Facilitating 'Rights to Development' for Ethnic Minorities in Upland Vietnam: From Rhetoric to Building Practices of Culturally Sustainable Development
In the past decade in Vietnam, an area of increasing focus and dialogue about international development dialogue practice has been in the area of support for ethnic minority communities. Many of the 53 recognized ethnic minorities in Vietnam are among the poorest, most disadvantaged communities in the country. To address high relative levels of poverty and disadvantage, major programs sponsored by UNICEF and the UNDP have been developed to work in tandem with national poverty alleviation measures, including the 135 Program of the Vietnamese Government. A major challenge for both national and international programs has been in translating well-intentioned development proposals into outcomes that are sustainable in terms of cultural relevance and acceptance by local communities. The review of the UNDP's Highland Peoples Program (1996-2002) provides an example of negative opinions of stakeholders as to the relevance of the project, issues about the ownership of the program, donor interest in the thematic area, and issues relating to the effective implementation. (Highland People Project Mid term Assessment, 2001, p. 2)
A key area of learning from this and other program experiences, therefore, has been in the realization that better outcomes can be achieved when international and government agencies engage with ethnic minority communities more directly through grass roots involvement in planning, program development and implementation. This paper identifies some of the recent promising examples of participatory program development involving ethnic minority communities with a view to contributing to an understanding of how to best facilitate culturally relevant and sustainable development. The cases studies will discuss experiences with community participation in education sponsored by UNICEF and supported by the Ministry of Education and Training in Son La and Lai Chau and Quang Tri Provinces. Another set of cases, involving the use of community-based planning in land and natural resource management programs in Ha Giang Provinces and Quang Nam Provinces, supported by the UNDP and the WWF and Vietnamese government agencies, will also be critically reviewed.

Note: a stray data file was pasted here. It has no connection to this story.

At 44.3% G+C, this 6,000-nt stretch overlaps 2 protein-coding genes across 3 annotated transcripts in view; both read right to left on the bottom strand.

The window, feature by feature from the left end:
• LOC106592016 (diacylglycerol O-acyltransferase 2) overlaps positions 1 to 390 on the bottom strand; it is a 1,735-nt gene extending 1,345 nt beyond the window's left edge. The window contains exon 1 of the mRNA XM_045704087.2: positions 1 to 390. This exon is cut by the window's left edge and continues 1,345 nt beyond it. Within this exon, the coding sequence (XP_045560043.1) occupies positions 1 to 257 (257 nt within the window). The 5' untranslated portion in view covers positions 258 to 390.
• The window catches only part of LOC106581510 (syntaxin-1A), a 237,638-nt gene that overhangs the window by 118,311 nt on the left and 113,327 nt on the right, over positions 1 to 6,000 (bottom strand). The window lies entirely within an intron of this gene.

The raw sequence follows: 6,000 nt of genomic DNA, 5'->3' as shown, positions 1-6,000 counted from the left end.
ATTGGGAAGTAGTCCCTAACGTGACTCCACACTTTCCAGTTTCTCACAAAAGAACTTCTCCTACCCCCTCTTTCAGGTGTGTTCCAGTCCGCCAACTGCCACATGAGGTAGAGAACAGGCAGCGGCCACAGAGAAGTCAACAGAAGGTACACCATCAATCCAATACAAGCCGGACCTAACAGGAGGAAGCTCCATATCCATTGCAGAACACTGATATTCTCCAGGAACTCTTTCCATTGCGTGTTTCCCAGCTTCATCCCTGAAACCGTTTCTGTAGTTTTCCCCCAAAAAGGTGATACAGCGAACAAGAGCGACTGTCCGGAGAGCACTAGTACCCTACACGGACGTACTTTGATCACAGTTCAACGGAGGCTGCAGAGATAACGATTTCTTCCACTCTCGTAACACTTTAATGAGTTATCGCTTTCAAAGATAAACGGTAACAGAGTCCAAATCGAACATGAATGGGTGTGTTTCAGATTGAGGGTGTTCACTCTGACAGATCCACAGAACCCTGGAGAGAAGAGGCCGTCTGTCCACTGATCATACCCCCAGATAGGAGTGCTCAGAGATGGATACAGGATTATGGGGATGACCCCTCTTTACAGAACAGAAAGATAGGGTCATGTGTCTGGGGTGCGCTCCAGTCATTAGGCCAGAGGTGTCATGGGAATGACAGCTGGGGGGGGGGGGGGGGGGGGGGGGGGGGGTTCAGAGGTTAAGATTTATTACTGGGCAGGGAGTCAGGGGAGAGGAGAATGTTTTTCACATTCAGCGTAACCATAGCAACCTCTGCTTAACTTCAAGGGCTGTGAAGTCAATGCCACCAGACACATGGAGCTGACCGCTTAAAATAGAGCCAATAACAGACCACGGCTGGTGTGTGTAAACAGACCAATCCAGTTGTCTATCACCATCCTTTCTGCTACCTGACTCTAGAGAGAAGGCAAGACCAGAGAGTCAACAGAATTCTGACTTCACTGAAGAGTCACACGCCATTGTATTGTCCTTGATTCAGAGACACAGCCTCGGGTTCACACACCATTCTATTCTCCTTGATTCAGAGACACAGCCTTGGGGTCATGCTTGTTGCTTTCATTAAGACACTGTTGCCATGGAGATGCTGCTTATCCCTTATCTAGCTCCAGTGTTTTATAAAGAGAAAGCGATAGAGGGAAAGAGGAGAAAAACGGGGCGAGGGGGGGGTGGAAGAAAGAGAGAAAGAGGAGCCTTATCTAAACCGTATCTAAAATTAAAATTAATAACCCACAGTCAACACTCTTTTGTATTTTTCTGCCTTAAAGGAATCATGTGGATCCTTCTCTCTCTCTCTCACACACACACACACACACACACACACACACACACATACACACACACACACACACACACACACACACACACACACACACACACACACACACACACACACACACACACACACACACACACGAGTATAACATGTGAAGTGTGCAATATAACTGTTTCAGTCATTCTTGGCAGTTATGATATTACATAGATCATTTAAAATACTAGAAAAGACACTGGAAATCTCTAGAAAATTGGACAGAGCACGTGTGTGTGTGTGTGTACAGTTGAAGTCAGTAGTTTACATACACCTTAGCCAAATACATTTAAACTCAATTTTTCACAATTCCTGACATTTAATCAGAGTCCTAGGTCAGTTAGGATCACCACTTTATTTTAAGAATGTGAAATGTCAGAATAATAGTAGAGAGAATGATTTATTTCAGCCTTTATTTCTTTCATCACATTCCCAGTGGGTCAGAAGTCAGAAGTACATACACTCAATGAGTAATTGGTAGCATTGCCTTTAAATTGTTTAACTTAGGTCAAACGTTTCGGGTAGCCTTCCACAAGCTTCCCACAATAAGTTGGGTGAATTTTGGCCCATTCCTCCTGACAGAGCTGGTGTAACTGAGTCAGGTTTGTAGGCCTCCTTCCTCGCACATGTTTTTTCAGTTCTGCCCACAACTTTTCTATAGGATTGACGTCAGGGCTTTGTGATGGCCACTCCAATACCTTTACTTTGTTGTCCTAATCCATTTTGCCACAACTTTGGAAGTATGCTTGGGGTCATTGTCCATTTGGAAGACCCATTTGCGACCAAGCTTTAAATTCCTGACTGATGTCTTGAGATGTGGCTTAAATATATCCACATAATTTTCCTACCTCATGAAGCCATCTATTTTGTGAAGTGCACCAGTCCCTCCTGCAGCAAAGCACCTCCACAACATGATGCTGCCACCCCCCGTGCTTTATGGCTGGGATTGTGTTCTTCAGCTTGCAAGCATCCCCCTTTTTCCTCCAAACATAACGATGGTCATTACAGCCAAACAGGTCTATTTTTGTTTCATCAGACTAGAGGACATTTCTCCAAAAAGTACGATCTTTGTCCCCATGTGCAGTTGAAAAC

Keywords: Cultural sustainability, ethnic minorities, development practice, participation
Dr Paul Chantrill
Lecturer in Community Development, School of Social Work and Applied Human Sciences, University of Queensland
Local and international community development, comparative study of Indigenous peoples and ethnic minorities and social policy in developing countries, youth justice reform.
Community Development, Development Studies, The Experience of Difference, Filed Placement (Behavioural Studies).
International Commission on Folklore and Legal Pluralism Development Studies Association.